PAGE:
Single-family homebuilding, which accounts for the largest share of the housing market, dropped 1.8 percent to a rate of 865,000 units in October after declining in September.
Single-family homebuilding has lost momentum since hitting a pace of 948,000 units last November, which was the strongest in more than 10 years.
A survey on Monday showed confidence among single-family homebuilders dropped to a more than two-year low in November, with builders reporting that “customers are taking a pause due to concerns over rising interest rates and home prices.”
Single-family starts in the South, which accounts for the bulk of homebuilding, fell 4.0 percent last month. Single-family homebuilding jumped 14.8 percent in the Northeast and fell 2.0 percent in the West. Groundbreaking activity on single-family homes dropped 1.6 percent in the Midwest.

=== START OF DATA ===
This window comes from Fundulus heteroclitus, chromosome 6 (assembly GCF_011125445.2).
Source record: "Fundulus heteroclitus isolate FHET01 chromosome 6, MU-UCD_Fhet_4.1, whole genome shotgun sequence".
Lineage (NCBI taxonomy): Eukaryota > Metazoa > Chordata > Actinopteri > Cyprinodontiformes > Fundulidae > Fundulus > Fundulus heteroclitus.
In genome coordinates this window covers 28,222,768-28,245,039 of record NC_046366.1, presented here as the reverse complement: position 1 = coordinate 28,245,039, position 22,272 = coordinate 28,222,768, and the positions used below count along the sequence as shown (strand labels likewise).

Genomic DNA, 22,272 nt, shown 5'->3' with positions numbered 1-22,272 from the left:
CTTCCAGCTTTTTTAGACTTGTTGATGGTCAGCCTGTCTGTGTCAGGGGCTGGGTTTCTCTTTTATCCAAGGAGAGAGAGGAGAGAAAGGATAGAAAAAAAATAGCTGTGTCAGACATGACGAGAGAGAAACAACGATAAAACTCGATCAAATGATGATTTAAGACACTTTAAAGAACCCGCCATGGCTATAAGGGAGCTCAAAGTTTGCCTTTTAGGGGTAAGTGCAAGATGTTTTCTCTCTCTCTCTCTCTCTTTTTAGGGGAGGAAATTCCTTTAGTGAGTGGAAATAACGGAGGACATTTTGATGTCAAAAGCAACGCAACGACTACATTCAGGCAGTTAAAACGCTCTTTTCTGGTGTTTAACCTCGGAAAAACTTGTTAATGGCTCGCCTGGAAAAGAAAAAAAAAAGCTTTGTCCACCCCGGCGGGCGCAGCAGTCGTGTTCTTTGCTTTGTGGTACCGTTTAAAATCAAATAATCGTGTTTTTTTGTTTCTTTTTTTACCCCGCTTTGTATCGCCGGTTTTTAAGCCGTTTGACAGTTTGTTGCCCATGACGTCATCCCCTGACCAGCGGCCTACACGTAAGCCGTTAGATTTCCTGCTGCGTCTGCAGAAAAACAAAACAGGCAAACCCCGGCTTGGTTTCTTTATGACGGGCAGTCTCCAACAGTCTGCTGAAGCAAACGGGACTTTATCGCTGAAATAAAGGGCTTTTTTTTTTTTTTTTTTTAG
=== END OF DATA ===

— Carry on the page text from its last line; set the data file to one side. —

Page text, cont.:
Permits to build single-family homes fell 0.6 percent in October to a pace of 849,000 units. These permits remain below the level of single-family starts, suggesting limited scope for a strong pickup in homebuilding.
Starts for the volatile multi-family housing segment surged 10.3 percent to a rate of 363,000 units in October. Permits for the construction of multi-family homes fell 0.5 percent to a pace of 414,000 units.